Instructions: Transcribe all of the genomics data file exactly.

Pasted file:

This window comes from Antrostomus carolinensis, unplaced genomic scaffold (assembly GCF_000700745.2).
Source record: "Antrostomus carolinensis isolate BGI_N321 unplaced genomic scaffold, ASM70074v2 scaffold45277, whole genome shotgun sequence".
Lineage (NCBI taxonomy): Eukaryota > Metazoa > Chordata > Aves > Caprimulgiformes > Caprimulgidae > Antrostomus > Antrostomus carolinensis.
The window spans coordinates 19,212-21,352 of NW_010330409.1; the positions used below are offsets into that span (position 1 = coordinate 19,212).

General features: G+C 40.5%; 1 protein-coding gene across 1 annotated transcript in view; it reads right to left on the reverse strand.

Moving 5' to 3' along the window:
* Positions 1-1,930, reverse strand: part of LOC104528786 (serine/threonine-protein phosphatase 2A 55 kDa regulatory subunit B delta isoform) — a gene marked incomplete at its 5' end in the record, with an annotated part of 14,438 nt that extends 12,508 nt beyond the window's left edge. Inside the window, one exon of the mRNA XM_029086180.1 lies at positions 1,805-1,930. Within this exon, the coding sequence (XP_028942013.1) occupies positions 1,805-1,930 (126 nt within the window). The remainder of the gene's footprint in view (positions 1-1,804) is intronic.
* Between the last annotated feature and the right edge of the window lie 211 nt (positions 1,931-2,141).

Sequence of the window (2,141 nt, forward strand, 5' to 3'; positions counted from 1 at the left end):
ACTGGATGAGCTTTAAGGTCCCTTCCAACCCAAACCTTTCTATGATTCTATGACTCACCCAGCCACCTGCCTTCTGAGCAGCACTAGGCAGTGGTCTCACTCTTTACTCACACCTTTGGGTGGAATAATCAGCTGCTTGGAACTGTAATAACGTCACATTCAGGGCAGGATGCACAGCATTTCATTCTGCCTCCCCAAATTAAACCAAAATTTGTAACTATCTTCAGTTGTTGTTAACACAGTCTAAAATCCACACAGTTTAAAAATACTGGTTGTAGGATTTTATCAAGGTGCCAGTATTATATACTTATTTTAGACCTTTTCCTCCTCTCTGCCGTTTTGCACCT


This window comes from Antrostomus carolinensis, unplaced genomic scaffold (assembly GCF_000700745.2).
Source record: "Antrostomus carolinensis isolate BGI_N321 unplaced genomic scaffold, ASM70074v2 scaffold45277, whole genome shotgun sequence".
Lineage (NCBI taxonomy): Eukaryota > Metazoa > Chordata > Aves > Caprimulgiformes > Caprimulgidae > Antrostomus > Antrostomus carolinensis.
The window spans coordinates 19,212-21,352 of NW_010330409.1; the positions used below are offsets into that span (position 1 = coordinate 19,212).

General features: G+C 40.5%; 1 protein-coding gene across 1 annotated transcript in view; it reads right to left on the reverse strand.

Moving 5' to 3' along the window:
* Positions 1-1,930, reverse strand: part of LOC104528786 (serine/threonine-protein phosphatase 2A 55 kDa regulatory subunit B delta isoform) — a gene marked incomplete at its 5' end in the record, with an annotated part of 14,438 nt that extends 12,508 nt beyond the window's left edge. Inside the window, one exon of the mRNA XM_029086180.1 lies at positions 1,805-1,930. Within this exon, the coding sequence (XP_028942013.1) occupies positions 1,805-1,930 (126 nt within the window). The remainder of the gene's footprint in view (positions 1-1,804) is intronic.
* Between the last annotated feature and the right edge of the window lie 211 nt (positions 1,931-2,141).

Sequence of the window (2,141 nt, forward strand, 5' to 3'; positions counted from 1 at the left end):
ACTGGATGAGCTTTAAGGTCCCTTCCAACCCAAACCTTTCTATGATTCTATGACTCACCCAGCCACCTGCCTTCTGAGCAGCACTAGGCAGTGGTCTCACTCTTTACTCACACCTTTGGGTGGAATAATCAGCTGCTTGGAACTGTAATAACGTCACATTCAGGGCAGGATGCACAGCATTTCATTCTGCCTCCCCAAATTAAACCAAAATTTGTAACTATCTTCAGTTGTTGTTAACACAGTCTAAAATCCACACAGTTTAAAAATACTGGTTGTAGGATTTTATCAAGGTGCCAGTATTATATACTTATTTTAGACCTTTTCCTCCTCTCTGCCGTTTTGCACCT